This Day in History — May 18

Today is the 138th day of 2021. There are 227 days left in the year.


1765: About one-fourth of Montreal, Canada, is destroyed by a fire.



1642: The Canadian city of Montreal is founded by French colonists.

1781: Peruvian revolutionary Tupac Amaru II is forced to witness the execution of his family by the Spanish in the main plaza in Cuzco and is then tortured and beheaded.

1804: Napoleon Bonaparte is proclaimed emperor of France.

1830: Edwin Budding of England signs an agreement for the manufacture of his invention, the lawnmower.

1860: Abraham Lincoln is nominated for US president.

1896: The US Supreme Court endorses the concept of “separate but equal” racial segregation with its Plessy vs Ferguson decision, a ruling that is overturned 58 years later in Brown vs Board of Education.

1897: A public reading of Bram Stoker’s new horror novel, Dracula, is staged in London.

1899: International peace conference is convened at The Hague in the Netherlands. It adopts conventions on warfare and creates the Permanent Court of Arbitration, now the UN International Court of Justice.

1910: Halley’s comet is seen from Earth as it moves across the sun.

1926: Evangelist Aimee Semple McPherson vanishes while visiting a beach in Venice, California. (McPherson reappears more than a month later, saying she’d escaped after being kidnapped and held for ransom, an account that is greeted with scepticism.)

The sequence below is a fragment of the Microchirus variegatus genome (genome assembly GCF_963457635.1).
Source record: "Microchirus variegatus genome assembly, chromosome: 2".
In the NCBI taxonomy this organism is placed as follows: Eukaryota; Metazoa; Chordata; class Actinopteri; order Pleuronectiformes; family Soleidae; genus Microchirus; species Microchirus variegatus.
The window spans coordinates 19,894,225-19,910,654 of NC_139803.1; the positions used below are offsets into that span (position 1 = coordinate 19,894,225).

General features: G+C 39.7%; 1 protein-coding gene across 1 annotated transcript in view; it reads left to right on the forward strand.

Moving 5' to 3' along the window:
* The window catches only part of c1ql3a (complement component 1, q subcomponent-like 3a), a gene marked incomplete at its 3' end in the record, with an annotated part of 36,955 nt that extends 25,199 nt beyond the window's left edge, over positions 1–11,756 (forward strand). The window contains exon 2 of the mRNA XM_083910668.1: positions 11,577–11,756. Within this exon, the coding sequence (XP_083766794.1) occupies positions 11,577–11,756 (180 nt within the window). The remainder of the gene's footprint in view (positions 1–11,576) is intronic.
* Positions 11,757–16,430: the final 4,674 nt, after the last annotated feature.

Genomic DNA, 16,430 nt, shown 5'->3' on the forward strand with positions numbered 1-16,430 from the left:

1933: US President Franklin D Roosevelt signs a measure creating the Tennessee Valley Authority.

1934: Congress approves and President Franklin D Roosevelt signs the so-called “Lindbergh Act”, providing for the death penalty in cases of interstate kidnapping.

1944: Monte Cassino monastery, a German stronghold that held up the Allied advance in Italy, is taken by Polish troops after bitter fighting.

1951: The United Nations, previously without a permanent home, begins to move into headquarters in New York City.

1953: Jacqueline Cochran becomes the first woman to break the sound barrier as she piloted a Canadair F-86 Sabre jet over Rogers Dry Lake, California.

1954: European Convention of Human Rights goes into effect.

1967: United Nations agrees to Egyptian demand to withdraw UN forces from Gaza Strip.

1969: Astronauts Eugene A Cernan, Thomas P Stafford and John W Young blast off aboard Apollo 10 on a mission to orbit the moon.

1970: Khmer Rouge forces advance to within 40 kilometres (25 miles) of Cambodia’s capital, Phnom Penh. They are repulsed, but take the capital five years later.

1972: Four bomb-disposal experts parachute into Atlantic from Royal Air Force plane and board liner Queen Elizabeth II after bomb threat.

1973: Harvard law professor Archibald Cox is appointed Watergate special prosecutor by US Attorney General Elliot Richardson.

1974: India explodes a nuclear bomb for the first time, in the deserts of Rajasthan.

1991: Helen Sharman becomes the first Briton to rocket into space as she flies aboard a Soviet Soyuz spacecraft with two cosmonauts on an eight-day mission to the Mir space station.

1993: Violent riots break out in Copenhagen, Denmark, after a majority of Danes in a referendum approve the Maastricht treaty calling for a closer European Union.